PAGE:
Providing seamless experiences and interactions should not stop with your customers; it should extend to your employees too. They want – and need – the latest tools and software to get their jobs done to the very best of their ability. This can mean developing new apps for field workers or creating more intuitive, visual databases for example.

There’s sometimes a tendency to think of terms like “experience” and “brand” as marketing waffle. In fact, though, they’re rooted in hard business numbers. Great experiences mean more loyalty, less need for outbound communications, reduced costs and more opportunities to increase revenues. And reducing staff churn through an improved employee experience will slash costs associated with recruitment and onboarding.

Connectedness

Much has been written about the Internet of Things, and the idea of “connectedness” is about leveraging the wider population who have a mobile device. Crowd-sourcing the reporting of leaks and other faults, for instance, can be an invaluable early warning tool if members of the public are made to feel part of a connected system. For example, a resident might spot a burst water main and immediately inform the utility company – which could otherwise have taken hours or even days to be detected. Relying on people power is often far more efficient and cost effective than installing a plethora of sensors.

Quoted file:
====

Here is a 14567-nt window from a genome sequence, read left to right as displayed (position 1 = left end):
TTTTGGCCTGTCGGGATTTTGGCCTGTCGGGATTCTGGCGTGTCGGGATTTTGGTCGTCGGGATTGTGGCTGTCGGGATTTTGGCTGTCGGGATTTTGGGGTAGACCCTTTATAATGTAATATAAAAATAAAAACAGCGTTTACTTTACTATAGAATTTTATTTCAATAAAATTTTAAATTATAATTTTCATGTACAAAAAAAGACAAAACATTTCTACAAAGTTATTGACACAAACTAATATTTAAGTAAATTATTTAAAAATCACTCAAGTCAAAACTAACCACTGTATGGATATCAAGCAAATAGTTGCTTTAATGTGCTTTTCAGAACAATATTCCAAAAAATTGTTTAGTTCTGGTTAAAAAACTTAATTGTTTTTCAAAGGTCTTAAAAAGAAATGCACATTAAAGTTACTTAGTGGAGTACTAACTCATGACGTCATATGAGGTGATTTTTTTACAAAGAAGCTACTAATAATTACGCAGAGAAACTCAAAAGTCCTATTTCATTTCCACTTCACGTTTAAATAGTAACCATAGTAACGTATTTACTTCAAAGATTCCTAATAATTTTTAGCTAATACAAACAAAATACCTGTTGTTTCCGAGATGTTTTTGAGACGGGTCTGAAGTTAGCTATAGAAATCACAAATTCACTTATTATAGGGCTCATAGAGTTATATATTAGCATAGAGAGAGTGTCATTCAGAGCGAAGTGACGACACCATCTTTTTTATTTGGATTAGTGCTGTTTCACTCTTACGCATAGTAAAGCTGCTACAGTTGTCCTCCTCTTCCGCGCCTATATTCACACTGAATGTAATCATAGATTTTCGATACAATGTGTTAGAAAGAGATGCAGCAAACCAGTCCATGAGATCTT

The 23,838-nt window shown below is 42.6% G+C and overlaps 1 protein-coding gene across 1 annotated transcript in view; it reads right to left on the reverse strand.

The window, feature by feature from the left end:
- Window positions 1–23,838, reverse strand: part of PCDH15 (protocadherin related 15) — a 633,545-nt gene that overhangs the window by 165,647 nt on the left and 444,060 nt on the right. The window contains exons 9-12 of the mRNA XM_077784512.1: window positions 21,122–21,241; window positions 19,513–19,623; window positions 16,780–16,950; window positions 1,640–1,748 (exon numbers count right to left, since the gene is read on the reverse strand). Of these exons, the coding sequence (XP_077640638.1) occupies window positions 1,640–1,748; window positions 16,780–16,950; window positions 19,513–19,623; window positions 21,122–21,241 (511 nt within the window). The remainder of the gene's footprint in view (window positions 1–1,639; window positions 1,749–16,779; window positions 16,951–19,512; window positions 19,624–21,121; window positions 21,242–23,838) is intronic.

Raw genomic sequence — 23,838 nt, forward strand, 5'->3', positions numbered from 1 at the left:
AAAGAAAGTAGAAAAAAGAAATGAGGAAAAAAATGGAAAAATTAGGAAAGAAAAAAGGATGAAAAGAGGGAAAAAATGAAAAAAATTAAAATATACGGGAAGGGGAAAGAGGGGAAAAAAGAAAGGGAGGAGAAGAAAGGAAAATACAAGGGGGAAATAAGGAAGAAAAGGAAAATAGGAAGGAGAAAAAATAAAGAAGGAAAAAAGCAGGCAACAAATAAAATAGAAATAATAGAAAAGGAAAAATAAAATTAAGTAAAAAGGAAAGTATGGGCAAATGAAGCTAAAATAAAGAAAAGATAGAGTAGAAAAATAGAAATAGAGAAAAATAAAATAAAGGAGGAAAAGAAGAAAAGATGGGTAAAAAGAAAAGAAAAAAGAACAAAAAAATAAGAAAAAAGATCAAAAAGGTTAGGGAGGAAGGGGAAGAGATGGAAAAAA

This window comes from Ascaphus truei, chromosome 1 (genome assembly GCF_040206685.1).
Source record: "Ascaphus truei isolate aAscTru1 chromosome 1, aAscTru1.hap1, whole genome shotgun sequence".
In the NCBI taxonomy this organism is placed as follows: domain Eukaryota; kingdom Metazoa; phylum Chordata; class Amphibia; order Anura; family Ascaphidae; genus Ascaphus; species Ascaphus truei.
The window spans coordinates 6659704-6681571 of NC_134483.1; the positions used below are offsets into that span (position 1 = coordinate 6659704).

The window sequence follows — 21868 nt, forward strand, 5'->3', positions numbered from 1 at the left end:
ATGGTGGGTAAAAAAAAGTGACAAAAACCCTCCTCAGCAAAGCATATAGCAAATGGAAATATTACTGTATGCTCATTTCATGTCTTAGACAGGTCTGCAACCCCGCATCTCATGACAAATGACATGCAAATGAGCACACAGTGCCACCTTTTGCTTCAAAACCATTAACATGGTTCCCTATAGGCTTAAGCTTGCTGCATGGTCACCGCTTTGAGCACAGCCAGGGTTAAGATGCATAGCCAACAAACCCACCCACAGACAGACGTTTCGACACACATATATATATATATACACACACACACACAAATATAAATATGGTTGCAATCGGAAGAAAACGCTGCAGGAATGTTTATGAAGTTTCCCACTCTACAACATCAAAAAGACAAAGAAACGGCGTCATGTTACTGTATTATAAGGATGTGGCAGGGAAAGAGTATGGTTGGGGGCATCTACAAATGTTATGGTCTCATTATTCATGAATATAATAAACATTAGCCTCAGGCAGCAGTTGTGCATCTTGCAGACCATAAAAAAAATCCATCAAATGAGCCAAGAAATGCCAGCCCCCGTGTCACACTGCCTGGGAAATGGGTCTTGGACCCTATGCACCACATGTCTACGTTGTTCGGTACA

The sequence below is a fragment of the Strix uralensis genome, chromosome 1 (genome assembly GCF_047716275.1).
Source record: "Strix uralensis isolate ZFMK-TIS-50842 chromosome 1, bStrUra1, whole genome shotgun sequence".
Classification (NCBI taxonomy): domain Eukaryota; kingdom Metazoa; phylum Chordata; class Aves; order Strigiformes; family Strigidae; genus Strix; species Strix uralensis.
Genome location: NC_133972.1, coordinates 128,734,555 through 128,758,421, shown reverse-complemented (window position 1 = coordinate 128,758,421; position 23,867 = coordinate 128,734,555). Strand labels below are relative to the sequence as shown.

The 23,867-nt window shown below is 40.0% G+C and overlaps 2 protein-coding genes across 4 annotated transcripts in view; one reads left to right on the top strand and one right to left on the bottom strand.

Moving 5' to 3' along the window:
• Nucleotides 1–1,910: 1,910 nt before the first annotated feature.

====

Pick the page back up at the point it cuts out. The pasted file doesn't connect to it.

Bringing it all together – the reality

One company that goes further than most in innovating and integrating across these three areas is Northumbrian Water. Specifically, we’ve been working with Northumbrian to create a brand new customer billing system that will both empower customers and help the company understand those customers better. It will also improve the user experience for employees, so they can be more productive and focus on serving customers. On this billing foundation, there will be a new website with much more self-service functionality.

In a parallel project we’re working with the company to create a new work and asset management system that will capture and unite information from different systems. This will enable more effective asset management and establish a platform for better decisions – based on increased connectedness between data and assets.

Northumbrian Water understands that delivering a modern brand experience that will keep customers coming back for more is far more than a cosmetic exercise. Such transformation has implications for everything from customer billing to asset management to enterprise resource planning. Utilities companies who get all this right can steal a march on the competition and look forward to loyal and engaged customers.

Nigel Watson, Northumbrian Water’s Group Director of Information Services, said: “There is more data in the world than ever before and never has it been more readily available. We hear so much about data in terms of ‘bad news’. However, the potential for using this abundance of data to do great, innovative things creates an unprecedented opportunity to deliver an unrivalled customer experience. Through collaborations with organisations such as IBM, the opportunities to do great things continue to grow and we are excited about doing even more such joint working in the future."